In a time of tightening budgets and increased focus on patient outcomes, predictive Healthcare solutions are increasingly being sought for the benefits they provide on both sides of the Healthcare equation. One common example of a predictive Healthcare solution is screening. Screening is widely used throughout the Healthcare industry to provide early detection of long term conditions and their associated complications. For many conditions, early detection of the condition or potential complications can be beneficial to both the patient and the provider, giving improved outcomes for patients and savings in time and budget for Healthcare providers. However, since screening programs are working within the limits of their capacity, there is a need to identify a patient cohort for whom screening would provide the most benefit. This can be achieved using Population Health Management (PHM) and Artificial Intelligence AI to identify populations at risk of developing the conditions screened for.
It is also important to demonstrate that the costs associated with the screening program are more than adequately offset by the savings from early detection of a condition. Current screening programs may be targeted by age, geographic location etc. By targeting more directly those patients most likely to develop a condition, it is possible to improve detection rates without the need to increase screening rates. Currently, detection rates of non-targeted screening programmes are low, for example, the detection rate of AF is only 0.9% meaning that 111 subjects need to be screened to detect one patient with AF. By using the i5 Analytics Preliminary Diagnosis AI tool the detection rate for targeted screening has been increased to 24.5% (942 subjects of which 231 had AF). The use of AI to identify patients and the provision of specific service needs leads to a more efficient Healthcare system with less waste.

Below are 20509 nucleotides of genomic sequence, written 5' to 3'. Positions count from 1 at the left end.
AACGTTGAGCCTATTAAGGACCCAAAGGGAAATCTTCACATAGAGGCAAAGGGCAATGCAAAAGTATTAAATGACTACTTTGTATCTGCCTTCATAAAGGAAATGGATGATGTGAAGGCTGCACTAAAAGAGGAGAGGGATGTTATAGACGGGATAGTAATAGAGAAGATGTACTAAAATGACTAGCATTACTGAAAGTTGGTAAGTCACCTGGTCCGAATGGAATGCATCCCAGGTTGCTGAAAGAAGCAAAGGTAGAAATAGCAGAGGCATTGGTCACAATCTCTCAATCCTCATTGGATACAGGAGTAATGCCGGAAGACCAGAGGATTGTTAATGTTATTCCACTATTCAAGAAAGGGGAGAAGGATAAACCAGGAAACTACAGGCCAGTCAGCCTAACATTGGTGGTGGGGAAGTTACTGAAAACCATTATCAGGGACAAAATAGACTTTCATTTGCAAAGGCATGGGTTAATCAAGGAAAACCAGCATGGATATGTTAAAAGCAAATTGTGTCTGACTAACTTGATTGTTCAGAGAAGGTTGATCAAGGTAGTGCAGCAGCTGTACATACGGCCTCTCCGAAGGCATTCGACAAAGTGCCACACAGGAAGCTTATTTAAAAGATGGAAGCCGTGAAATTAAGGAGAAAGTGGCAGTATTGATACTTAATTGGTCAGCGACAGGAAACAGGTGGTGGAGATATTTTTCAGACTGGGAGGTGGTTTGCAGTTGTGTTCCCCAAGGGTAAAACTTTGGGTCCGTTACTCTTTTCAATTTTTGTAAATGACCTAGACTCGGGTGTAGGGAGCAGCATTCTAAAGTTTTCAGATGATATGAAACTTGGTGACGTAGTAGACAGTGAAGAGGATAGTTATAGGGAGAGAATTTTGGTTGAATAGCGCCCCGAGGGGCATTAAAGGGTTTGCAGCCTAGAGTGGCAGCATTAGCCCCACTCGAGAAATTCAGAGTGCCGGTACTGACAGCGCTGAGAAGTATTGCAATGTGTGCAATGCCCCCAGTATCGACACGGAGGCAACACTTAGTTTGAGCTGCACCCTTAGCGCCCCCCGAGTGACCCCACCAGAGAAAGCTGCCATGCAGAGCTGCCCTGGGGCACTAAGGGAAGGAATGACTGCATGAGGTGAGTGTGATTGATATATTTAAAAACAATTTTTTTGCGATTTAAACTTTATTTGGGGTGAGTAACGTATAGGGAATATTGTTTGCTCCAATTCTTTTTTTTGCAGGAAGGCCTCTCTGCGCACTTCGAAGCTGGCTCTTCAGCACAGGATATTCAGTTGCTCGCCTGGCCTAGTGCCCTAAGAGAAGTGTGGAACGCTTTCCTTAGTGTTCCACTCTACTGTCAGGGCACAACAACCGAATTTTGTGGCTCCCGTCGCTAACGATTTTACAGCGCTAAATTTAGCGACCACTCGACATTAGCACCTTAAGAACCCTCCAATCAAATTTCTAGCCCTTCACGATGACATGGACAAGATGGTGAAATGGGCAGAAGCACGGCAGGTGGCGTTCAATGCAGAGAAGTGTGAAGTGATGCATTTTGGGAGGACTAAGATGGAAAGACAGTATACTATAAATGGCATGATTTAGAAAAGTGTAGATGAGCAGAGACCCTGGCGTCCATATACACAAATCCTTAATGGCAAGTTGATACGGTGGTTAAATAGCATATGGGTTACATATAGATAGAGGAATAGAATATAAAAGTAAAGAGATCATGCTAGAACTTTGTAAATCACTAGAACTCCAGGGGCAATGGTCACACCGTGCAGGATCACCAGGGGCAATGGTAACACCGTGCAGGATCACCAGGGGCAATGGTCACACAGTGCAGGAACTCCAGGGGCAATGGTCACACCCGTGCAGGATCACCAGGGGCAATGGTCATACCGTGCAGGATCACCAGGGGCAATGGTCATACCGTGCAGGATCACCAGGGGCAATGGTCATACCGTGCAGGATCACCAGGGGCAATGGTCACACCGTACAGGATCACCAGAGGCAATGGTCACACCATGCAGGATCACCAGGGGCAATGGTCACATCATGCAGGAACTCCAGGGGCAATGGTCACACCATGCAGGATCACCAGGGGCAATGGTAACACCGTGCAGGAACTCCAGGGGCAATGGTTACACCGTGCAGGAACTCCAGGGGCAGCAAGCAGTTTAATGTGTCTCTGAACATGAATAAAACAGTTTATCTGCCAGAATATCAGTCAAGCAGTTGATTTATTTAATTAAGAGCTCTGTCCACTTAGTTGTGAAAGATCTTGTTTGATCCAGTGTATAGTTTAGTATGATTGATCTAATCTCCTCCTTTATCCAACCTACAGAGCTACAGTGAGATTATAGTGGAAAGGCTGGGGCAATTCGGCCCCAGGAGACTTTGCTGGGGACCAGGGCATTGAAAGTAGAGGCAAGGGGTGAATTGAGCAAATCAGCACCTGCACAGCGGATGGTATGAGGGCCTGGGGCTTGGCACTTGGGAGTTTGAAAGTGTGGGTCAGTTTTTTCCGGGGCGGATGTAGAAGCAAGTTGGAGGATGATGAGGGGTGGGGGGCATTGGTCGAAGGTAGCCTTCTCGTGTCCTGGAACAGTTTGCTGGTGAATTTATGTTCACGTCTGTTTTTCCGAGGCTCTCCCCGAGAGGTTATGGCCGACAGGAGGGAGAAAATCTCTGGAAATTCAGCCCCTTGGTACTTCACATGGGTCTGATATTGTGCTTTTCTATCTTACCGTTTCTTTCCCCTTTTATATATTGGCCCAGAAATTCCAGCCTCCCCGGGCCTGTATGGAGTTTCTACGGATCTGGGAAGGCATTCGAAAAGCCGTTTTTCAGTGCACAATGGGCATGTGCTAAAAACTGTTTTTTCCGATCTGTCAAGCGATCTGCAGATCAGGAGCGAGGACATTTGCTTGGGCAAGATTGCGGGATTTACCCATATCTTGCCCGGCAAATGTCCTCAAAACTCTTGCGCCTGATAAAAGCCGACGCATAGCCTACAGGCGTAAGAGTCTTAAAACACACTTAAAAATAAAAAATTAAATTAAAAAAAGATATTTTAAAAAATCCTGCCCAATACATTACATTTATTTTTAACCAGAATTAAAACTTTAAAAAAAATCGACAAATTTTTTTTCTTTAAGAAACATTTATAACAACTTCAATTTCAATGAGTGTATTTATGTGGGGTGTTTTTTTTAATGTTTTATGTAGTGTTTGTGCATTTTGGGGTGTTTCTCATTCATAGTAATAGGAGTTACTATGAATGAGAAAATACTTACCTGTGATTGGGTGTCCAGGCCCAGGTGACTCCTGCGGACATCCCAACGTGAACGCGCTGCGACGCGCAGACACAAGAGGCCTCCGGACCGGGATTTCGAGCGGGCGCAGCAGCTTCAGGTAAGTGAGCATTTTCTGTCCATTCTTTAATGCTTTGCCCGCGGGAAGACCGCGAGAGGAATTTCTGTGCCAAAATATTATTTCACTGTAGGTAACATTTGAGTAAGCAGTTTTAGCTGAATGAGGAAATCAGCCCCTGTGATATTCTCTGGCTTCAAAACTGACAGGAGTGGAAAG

The use of Artificial Intelligence forms the core of a business analysis process providing unique solutions for the Healthcare provider. The process takes the rich data available from the Health service and the specific requirements of the Healthcare provider to define a data set that is used to train the Neural Network. The trained Neural Network then processes the data for the local Health economy to provide a business solution for the Healthcare provider.
The Healthcare provider supplies the initial input to the workflow in the form of a specification of the screening programme and any pre-defined patient cohort parameters. The specification of the screening programme includes the conditions that are to be screened for along with a definition of the set of patients to be considered. Pre-defined patient cohort parameters include limitations to be imposed upon the system output - such as number of patients or balance of patients within the cohort.
Healthcare records are analysed using the requirements set by the Healthcare provider in identifying a target population. Primary Component Analysis is applied to the target population to define the input data set for the neural network.